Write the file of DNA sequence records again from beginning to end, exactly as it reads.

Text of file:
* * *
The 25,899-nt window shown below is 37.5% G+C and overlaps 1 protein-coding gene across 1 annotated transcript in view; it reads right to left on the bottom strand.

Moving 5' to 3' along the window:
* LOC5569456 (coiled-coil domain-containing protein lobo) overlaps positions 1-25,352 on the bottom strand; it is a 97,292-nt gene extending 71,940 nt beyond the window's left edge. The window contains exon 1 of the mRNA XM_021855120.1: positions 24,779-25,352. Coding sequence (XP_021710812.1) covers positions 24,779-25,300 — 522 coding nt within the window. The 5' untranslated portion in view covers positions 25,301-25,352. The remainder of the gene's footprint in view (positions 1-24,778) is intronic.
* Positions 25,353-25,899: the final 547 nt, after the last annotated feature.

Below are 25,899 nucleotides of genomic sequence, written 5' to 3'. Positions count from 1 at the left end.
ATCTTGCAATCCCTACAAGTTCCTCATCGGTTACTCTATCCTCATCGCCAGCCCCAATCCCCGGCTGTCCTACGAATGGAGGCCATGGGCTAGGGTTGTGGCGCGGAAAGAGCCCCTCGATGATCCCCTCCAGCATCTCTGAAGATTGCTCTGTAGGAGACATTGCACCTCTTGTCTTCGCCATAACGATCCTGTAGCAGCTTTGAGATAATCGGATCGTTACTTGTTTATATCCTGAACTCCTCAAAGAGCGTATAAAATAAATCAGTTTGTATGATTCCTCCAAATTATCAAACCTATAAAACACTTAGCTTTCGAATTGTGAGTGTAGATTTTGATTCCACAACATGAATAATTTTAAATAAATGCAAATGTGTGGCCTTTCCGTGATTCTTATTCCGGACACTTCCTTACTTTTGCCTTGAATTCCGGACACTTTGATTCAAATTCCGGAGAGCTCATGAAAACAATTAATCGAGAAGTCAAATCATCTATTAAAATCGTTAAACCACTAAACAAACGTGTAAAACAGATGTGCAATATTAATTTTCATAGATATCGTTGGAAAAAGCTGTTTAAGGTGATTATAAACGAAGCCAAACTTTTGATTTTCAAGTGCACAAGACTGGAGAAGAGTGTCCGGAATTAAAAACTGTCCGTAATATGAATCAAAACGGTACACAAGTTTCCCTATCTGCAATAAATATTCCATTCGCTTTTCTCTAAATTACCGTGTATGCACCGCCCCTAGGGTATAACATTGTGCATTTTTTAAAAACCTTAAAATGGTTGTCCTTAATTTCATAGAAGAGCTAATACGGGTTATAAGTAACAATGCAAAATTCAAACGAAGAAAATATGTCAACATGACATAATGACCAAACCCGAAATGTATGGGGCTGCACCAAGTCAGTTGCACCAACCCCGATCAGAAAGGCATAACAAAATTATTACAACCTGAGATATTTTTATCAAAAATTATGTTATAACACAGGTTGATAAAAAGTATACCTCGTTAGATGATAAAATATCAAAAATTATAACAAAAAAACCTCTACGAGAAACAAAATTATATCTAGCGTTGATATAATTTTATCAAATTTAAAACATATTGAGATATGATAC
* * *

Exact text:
The 25,899-nt window shown below is 37.5% G+C and overlaps 1 protein-coding gene across 1 annotated transcript in view; it reads right to left on the bottom strand.

Moving 5' to 3' along the window:
* LOC5569456 (coiled-coil domain-containing protein lobo) overlaps positions 1-25,352 on the bottom strand; it is a 97,292-nt gene extending 71,940 nt beyond the window's left edge. The window contains exon 1 of the mRNA XM_021855120.1: positions 24,779-25,352. Coding sequence (XP_021710812.1) covers positions 24,779-25,300 — 522 coding nt within the window. The 5' untranslated portion in view covers positions 25,301-25,352. The remainder of the gene's footprint in view (positions 1-24,778) is intronic.
* Positions 25,353-25,899: the final 547 nt, after the last annotated feature.

Below are 25,899 nucleotides of genomic sequence, written 5' to 3'. Positions count from 1 at the left end.
ATCTTGCAATCCCTACAAGTTCCTCATCGGTTACTCTATCCTCATCGCCAGCCCCAATCCCCGGCTGTCCTACGAATGGAGGCCATGGGCTAGGGTTGTGGCGCGGAAAGAGCCCCTCGATGATCCCCTCCAGCATCTCTGAAGATTGCTCTGTAGGAGACATTGCACCTCTTGTCTTCGCCATAACGATCCTGTAGCAGCTTTGAGATAATCGGATCGTTACTTGTTTATATCCTGAACTCCTCAAAGAGCGTATAAAATAAATCAGTTTGTATGATTCCTCCAAATTATCAAACCTATAAAACACTTAGCTTTCGAATTGTGAGTGTAGATTTTGATTCCACAACATGAATAATTTTAAATAAATGCAAATGTGTGGCCTTTCCGTGATTCTTATTCCGGACACTTCCTTACTTTTGCCTTGAATTCCGGACACTTTGATTCAAATTCCGGAGAGCTCATGAAAACAATTAATCGAGAAGTCAAATCATCTATTAAAATCGTTAAACCACTAAACAAACGTGTAAAACAGATGTGCAATATTAATTTTCATAGATATCGTTGGAAAAAGCTGTTTAAGGTGATTATAAACGAAGCCAAACTTTTGATTTTCAAGTGCACAAGACTGGAGAAGAGTGTCCGGAATTAAAAACTGTCCGTAATATGAATCAAAACGGTACACAAGTTTCCCTATCTGCAATAAATATTCCATTCGCTTTTCTCTAAATTACCGTGTATGCACCGCCCCTAGGGTATAACATTGTGCATTTTTTAAAAACCTTAAAATGGTTGTCCTTAATTTCATAGAAGAGCTAATACGGGTTATAAGTAACAATGCAAAATTCAAACGAAGAAAATATGTCAACATGACATAATGACCAAACCCGAAATGTATGGGGCTGCACCAAGTCAGTTGCACCAACCCCGATCAGAAAGGCATAACAAAATTATTACAACCTGAGATATTTTTATCAAAAATTATGTTATAACACAGGTTGATAAAAAGTATACCTCGTTAGATGATAAAATATCAAAAATTATAACAAAAAAACCTCTACGAGAAACAAAATTATATCTAGCGTTGATATAATTTTATCAAATTTAAAACATATTGAGATATGATAC